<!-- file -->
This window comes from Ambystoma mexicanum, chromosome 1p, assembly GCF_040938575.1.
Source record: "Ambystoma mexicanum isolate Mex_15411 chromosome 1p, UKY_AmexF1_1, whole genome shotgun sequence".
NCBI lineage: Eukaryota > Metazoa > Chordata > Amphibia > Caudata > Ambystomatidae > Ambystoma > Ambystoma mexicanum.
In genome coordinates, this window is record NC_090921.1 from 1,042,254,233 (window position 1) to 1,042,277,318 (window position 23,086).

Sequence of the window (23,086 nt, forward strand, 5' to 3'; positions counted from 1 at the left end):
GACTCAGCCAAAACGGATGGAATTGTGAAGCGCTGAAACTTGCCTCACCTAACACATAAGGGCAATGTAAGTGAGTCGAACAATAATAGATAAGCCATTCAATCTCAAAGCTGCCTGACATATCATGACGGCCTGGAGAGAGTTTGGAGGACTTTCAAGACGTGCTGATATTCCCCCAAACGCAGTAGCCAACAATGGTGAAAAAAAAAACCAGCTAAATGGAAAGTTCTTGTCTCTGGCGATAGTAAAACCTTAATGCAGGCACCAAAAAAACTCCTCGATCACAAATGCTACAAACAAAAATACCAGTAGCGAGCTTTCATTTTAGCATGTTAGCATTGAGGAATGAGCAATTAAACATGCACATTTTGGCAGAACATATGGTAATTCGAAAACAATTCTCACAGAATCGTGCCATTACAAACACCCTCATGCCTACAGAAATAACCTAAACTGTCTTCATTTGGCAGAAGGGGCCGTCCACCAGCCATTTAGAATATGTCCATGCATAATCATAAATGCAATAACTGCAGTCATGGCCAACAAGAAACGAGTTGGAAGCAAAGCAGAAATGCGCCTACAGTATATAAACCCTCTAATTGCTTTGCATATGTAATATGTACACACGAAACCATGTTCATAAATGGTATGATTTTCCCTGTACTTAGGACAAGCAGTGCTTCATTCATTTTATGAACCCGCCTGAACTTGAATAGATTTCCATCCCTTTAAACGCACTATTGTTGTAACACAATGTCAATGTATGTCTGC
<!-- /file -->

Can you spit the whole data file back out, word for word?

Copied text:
This window comes from Ambystoma mexicanum, chromosome 1p, assembly GCF_040938575.1.
Source record: "Ambystoma mexicanum isolate Mex_15411 chromosome 1p, UKY_AmexF1_1, whole genome shotgun sequence".
NCBI lineage: Eukaryota > Metazoa > Chordata > Amphibia > Caudata > Ambystomatidae > Ambystoma > Ambystoma mexicanum.
In genome coordinates, this window is record NC_090921.1 from 1,042,254,233 (window position 1) to 1,042,277,318 (window position 23,086).

Sequence of the window (23,086 nt, forward strand, 5' to 3'; positions counted from 1 at the left end):
GACTCAGCCAAAACGGATGGAATTGTGAAGCGCTGAAACTTGCCTCACCTAACACATAAGGGCAATGTAAGTGAGTCGAACAATAATAGATAAGCCATTCAATCTCAAAGCTGCCTGACATATCATGACGGCCTGGAGAGAGTTTGGAGGACTTTCAAGACGTGCTGATATTCCCCCAAACGCAGTAGCCAACAATGGTGAAAAAAAAAACCAGCTAAATGGAAAGTTCTTGTCTCTGGCGATAGTAAAACCTTAATGCAGGCACCAAAAAAACTCCTCGATCACAAATGCTACAAACAAAAATACCAGTAGCGAGCTTTCATTTTAGCATGTTAGCATTGAGGAATGAGCAATTAAACATGCACATTTTGGCAGAACATATGGTAATTCGAAAACAATTCTCACAGAATCGTGCCATTACAAACACCCTCATGCCTACAGAAATAACCTAAACTGTCTTCATTTGGCAGAAGGGGCCGTCCACCAGCCATTTAGAATATGTCCATGCATAATCATAAATGCAATAACTGCAGTCATGGCCAACAAGAAACGAGTTGGAAGCAAAGCAGAAATGCGCCTACAGTATATAAACCCTCTAATTGCTTTGCATATGTAATATGTACACACGAAACCATGTTCATAAATGGTATGATTTTCCCTGTACTTAGGACAAGCAGTGCTTCATTCATTTTATGAACCCGCCTGAACTTGAATAGATTTCCATCCCTTTAAACGCACTATTGTTGTAACACAATGTCAATGTATGTCTGC